Every year there are one or two actors who manage to stand out from the pack and establish themselves as the breakout stars. But rarely have those actors amassed such a bountiful and impressive catalogue of titles within the span of a single year. Such was the case with Jessica Chastain (The Help, Take Shelter, The Debt, CoriolanusTree of Life) and Michael Fassbender (Jane Eyre, X-Men: First Class, A Dangerous Method, Shame). Both Chastain and Fassbender have already been nominated for a slew of awards for their work this year and it’s a cinch that more nods are on the horizon.


It’s Good To Be Bridesmaids

Until very recently, men had the market cornered on crude buddy comedies. That all changed with the release of Universal’s Bridesmaids starring SNL alums Kristen Wiig and Maya Rudolph as well as dynamite newcomer Melissa McCarthy. The film proved women aren’t afraid of utilizing toilet jokes while also relying on strong character-based humor. The result was box office gold with a small amount of award buzz to boot.


Green Lantern Fails To Shine

Ryan Reynolds stars as cocksure pilot Hal Jordan in this adaptation of the slightly lesser known DC comic character. With Martin Campbell at the helm, our hopes for this summer superhero epic were considerably high. But Green Lantern turned out to be tepid and unsatisfying, and banked substantially less green than the studio had expected. It’s rare that DC places such a distant second to Marvel in terms of quality, but with Thor, X-Men: First Class, and Captain America all proving to be damn fine superhero flicks, Green Lantern was little more than a dim glimmer in the 2011 film firmament.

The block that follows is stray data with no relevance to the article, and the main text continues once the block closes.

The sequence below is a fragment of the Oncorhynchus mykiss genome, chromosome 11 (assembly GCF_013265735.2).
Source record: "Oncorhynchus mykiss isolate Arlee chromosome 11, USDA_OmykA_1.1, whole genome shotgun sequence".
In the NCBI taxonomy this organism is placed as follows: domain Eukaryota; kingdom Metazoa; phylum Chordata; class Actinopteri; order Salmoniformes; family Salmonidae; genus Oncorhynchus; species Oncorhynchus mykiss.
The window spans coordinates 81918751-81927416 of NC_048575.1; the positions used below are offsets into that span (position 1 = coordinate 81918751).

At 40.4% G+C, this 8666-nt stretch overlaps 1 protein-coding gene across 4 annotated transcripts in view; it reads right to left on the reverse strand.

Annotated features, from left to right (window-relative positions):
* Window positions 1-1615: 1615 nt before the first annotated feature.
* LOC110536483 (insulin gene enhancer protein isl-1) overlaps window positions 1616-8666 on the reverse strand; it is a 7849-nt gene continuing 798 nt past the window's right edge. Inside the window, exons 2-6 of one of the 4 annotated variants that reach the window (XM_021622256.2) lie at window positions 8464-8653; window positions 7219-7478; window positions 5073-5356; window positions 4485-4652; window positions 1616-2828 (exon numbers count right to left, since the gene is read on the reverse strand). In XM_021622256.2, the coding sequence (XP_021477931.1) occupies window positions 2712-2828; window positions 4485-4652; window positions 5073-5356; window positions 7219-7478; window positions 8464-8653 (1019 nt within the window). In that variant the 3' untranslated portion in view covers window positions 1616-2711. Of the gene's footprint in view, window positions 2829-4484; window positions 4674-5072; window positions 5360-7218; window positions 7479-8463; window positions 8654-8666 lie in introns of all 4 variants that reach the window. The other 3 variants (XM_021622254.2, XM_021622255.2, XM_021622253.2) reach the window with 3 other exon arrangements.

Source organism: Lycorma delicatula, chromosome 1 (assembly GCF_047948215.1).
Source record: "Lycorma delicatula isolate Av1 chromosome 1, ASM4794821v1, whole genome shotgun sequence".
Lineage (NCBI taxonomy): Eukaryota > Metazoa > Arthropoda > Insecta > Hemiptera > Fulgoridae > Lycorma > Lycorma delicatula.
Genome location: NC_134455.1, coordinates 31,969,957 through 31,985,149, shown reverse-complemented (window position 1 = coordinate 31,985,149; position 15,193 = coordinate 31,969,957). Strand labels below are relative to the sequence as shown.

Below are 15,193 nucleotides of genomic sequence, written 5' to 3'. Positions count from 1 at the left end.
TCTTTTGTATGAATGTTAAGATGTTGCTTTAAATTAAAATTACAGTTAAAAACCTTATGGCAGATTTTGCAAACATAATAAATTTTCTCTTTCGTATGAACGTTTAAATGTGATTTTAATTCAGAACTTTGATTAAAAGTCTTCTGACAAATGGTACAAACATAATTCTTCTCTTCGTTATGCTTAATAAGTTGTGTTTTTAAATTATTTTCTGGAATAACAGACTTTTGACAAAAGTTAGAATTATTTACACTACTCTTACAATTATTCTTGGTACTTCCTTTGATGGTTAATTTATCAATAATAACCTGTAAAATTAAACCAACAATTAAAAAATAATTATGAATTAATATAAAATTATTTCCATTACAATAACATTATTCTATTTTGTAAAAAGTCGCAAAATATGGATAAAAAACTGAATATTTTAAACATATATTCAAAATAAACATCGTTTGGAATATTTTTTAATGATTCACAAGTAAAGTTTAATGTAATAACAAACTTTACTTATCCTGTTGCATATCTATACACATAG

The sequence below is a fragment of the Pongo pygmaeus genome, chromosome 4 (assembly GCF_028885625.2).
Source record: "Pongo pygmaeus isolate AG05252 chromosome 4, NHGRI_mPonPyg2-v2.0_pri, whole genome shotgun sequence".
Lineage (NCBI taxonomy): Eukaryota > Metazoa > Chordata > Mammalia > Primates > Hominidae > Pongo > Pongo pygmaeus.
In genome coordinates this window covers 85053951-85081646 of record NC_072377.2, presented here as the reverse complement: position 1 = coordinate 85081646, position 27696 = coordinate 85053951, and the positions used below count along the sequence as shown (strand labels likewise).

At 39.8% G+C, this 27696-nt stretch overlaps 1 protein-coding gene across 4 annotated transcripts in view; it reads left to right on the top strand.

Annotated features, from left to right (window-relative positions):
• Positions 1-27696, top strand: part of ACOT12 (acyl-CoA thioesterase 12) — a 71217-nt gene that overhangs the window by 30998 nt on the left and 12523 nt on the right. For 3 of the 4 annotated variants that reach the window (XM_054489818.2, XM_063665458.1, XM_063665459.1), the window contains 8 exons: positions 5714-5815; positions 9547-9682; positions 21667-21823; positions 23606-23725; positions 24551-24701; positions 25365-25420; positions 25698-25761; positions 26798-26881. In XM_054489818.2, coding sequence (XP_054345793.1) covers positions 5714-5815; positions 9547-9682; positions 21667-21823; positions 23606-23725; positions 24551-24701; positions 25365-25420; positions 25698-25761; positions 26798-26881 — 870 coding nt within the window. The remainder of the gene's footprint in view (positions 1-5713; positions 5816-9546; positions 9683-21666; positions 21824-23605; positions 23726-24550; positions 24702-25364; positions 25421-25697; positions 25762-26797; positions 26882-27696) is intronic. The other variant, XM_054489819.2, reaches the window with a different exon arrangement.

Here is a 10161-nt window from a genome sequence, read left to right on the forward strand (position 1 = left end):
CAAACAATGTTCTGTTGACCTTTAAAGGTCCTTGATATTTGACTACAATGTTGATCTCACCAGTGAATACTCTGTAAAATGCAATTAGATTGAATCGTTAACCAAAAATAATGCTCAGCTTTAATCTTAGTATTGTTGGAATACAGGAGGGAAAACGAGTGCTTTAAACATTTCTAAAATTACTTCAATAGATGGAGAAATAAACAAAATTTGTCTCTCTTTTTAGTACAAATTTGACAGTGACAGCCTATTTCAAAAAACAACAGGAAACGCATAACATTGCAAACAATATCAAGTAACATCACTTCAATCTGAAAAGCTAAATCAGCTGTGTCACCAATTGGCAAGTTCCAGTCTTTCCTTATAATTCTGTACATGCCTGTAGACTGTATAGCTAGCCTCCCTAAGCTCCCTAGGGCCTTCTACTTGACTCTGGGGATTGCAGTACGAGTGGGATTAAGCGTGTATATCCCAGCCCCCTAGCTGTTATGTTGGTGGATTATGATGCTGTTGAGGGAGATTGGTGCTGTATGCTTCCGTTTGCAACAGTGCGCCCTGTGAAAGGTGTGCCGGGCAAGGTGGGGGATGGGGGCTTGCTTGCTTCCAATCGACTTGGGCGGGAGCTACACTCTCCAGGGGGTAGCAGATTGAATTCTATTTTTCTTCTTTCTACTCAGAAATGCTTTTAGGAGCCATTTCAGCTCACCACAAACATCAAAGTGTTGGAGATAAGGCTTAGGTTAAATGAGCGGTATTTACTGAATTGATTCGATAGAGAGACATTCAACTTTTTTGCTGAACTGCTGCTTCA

Ryan Gosling Breaks Up A Fight?

Two people getting into a fight on the street of any big city is not unusual. For that fight to take place in one of the largest cities on the planet is even less shocking. But when an A-list Hollywood actor breaks up a skirmish over a piece of artwork, it becomes news. Ryan Gosling (who had one hell of a 2011 with Ides of March, Crazy, Stupid, Love, and Drive) intervened in just such a brawl this last summer and, from eyewitness accounts, is actually responsible for saving the day. We’d be quick to call this a publicity stunt, but if he knew he was going to be a YouTube star, would he really have been carrying that goofy umbrella?


Cars 2: A Rare Pixar Disappointment

With Pixar on such a seemingly unstoppable streak, it was a cinch that Cars 2 would be another win, right? Unfortunately, the sequel to the 2006 animated hit ended up putting the breaks on Pixar’s heretofore largely untarnished record. A desperate, attempt to squeeze more life out of the property, Cars 2 lacked the heart and depth for which the studio has come to be known.


Amy Winehouse Dies

It was no secret that singer Amy Winehouse, whose songs had been used in several movie soundtracks, had problems with substance abuse. In fact, one of her most successful songs was about her stubborn refusal to go to rehab. But it was still quite a shock when she was found dead of alcohol poisoning in July of this year; just shy of her 28th birthday.


Attack the Block

First time director Joe Cornish was relatively untested when he helmed the incredibly stellar sci-fi actioner Attack the Block. When the film premiered at SXSW, the critical reception was nothing short of thunderous. When Screen Gems purchased the film for distribution, we were all expecting a nationwide theatrical release. Instead, the film was released on a gimmicky rolling schedule that ended up only covering 66 screens at its widest. What should have been a smash hit sadly failed to even make back its budget. Hopefully word of mouth boosts DVD sales.


The Rise of Rise of the Planet of the Apes

Not even 20th Century Fox expected much of its most recent installment of the languishing Planet of the Apes franchise. Their shaky confidence led them to dump the film to the tail end of summer; fearing it couldn’t compete at the box office. Turns out Rise of the Planet of the Apes was both of sound quality and financially successful; netting a worldwide gross of over $400 million. The franchise may just be on the rise once again.